(Repeats, without changes, story first published on Sunday)
* Hedge funds enjoy recent success on short bets
* Long/short stock pickers thrive as rally fades
* Susquehanna increases short position on Alcatel
By Francesco Canepa and Blaise Robinson
LONDON/PARIS, June 15 Hedge fund bets against
selected European stocks are making a comeback, as investors
pick apart a multi-year stock rally and question the market's
scope to gain from the ECB's campaign to prevent deflation.
Short sellers - who borrow a security and sell it, betting
they will be able to buy it back at a lower price before
returning it to the lender - have in recent years burnt their
fingers on the upward trajectory of European markets, helped by
the ECB's pledge to keep the euro zone together.
But the bears are now wading back in, with some success:
short bets on specific companies like French telecom company
Alcatel Lucent or German printing machine maker
Heidelberger Druckmaschinen have paid off, as markets
pause for breath after hitting multi-year highs.
Overall, in April and May, Europe's most heavily shorted
stocks - those with the highest proportion of shares out on loan
relative to their total share count - underperformed the overall
market by about 8 percent on average, according to Markit data,
for the first time since the European Central Bank pledged to
save the euro in 2012.
"The relief rally that lifted stocks across the board in
Europe is behind us now, and stock picking is set to play a much
bigger role in performance," said Bertrand Lamielle, head of
asset management at B*Capital, a Paris-based brokerage and
wealth management firm.
"The focus is back on relative performances, which makes
fertile ground for short selling and long/short plays."
Long/short strategies allow investors to bet on the
performance gap between two investments, offering an alternative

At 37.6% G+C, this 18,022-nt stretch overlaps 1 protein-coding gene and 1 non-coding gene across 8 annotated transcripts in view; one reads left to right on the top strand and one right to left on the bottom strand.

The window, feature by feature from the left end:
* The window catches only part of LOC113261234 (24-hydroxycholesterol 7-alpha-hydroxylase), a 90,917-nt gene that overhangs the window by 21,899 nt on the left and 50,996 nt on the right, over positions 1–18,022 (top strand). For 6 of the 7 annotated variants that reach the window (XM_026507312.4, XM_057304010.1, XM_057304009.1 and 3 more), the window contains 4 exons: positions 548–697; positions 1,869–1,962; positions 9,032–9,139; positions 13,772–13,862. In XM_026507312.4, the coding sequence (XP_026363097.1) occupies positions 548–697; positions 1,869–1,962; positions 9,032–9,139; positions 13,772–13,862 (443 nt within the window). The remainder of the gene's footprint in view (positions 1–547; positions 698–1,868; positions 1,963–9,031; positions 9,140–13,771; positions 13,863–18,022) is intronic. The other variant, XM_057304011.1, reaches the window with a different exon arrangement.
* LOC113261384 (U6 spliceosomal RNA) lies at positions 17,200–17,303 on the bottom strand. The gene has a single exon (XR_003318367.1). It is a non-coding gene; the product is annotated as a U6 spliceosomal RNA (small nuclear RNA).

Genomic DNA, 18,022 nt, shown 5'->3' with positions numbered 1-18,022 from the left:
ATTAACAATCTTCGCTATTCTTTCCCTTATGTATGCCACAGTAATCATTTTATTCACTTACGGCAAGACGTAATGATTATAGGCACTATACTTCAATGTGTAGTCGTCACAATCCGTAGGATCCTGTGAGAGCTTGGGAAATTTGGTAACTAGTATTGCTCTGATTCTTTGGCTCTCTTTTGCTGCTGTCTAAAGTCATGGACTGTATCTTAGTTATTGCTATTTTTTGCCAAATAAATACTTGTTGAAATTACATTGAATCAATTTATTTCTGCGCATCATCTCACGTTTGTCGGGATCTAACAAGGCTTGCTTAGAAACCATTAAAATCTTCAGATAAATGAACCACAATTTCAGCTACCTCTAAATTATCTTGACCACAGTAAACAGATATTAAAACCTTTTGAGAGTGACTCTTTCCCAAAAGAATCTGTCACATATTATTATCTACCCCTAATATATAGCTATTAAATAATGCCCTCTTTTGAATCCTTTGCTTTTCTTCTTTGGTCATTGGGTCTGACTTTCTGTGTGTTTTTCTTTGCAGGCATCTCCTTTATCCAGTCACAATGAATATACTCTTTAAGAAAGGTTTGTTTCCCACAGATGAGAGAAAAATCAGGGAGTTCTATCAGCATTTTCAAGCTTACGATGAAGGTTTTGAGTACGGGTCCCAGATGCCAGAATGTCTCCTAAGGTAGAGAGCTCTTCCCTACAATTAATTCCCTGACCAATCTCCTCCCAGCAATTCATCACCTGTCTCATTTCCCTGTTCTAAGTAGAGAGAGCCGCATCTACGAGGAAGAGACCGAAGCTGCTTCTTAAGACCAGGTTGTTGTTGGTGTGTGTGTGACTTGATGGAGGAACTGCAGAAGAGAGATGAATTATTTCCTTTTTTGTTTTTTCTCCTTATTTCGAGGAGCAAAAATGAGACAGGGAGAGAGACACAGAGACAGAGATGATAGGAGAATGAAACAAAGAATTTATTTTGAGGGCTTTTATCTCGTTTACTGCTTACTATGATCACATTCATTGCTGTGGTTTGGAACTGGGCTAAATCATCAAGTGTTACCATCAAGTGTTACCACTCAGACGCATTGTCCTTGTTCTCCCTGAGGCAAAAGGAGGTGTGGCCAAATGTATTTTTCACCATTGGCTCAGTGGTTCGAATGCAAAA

to simply betting on a straight fall.
For the time being, the overall level of investors' negative
bets on European shares remains muted, suggesting accommodative
monetary policies from global central banks and signs of an
economic recovery in the euro zone are supporting sentiment.
Last week, the ECB cut interest rates to record lows and
launched measures to pump extra money into the sluggish economy.
But despite the expected positive impact for the economy,
investors are betting that there remains enough divergence
within individual company fortunes to be able to roll out
selective short bets without worrying about another market boom.
"The environment is quite favourable for long/short
strategies at the moment," said Delphine Arnaud, fund manager,
hedge funds and structured products, at Lazard Freres Gestion.
"There's been a big sector rotation on the market, and
typically at the end of these rotations, there are plenty of
long/short ideas because there's more dispersion," she said.
Some of the most successful short trades feature negative
bets on telecom gear maker Alcatel-Lucent - one of the most
shorted stocks across Europe with about 12 percent of its shares
out on loan, according to data from Markit.
Its stock is down 11 percent since the start of the year,
while France's CAC 40 index is up 6 percent. The paper
gain from combined short positions on the stock since the start
of the year represents about 120 million euros ($162 million),
according to Reuters calculations.
Hedge funds Susquehanna International Holdings, Aristeia
Capital, CQS UK and Capstone Volatility Master are among the
funds with the biggest short positions on the shares of Alcatel,
tangled in an ambitious overhaul of its business.
Susquehanna has recently increased its short position on the
stock, to 0.9 percent from 0.6 percent in late May, according to
filings with the French market regulator. Susquehanna officials
were not immediately available for comment.
Heidelberger Druckmaschinen, another of Europe's most
shorted stocks with 10.4 percent shares out on loan, fell 6
percent between early April and late May.
"The fact that correlation is low and dispersion is high
should tell that it's positive for long/short strategies. When
correlation is low, hedge funds tend to make more money," said
Antonin Jullier, global head of equity trading strategy, at
(Editing by Lionel Laurent and Ruth Pitchford)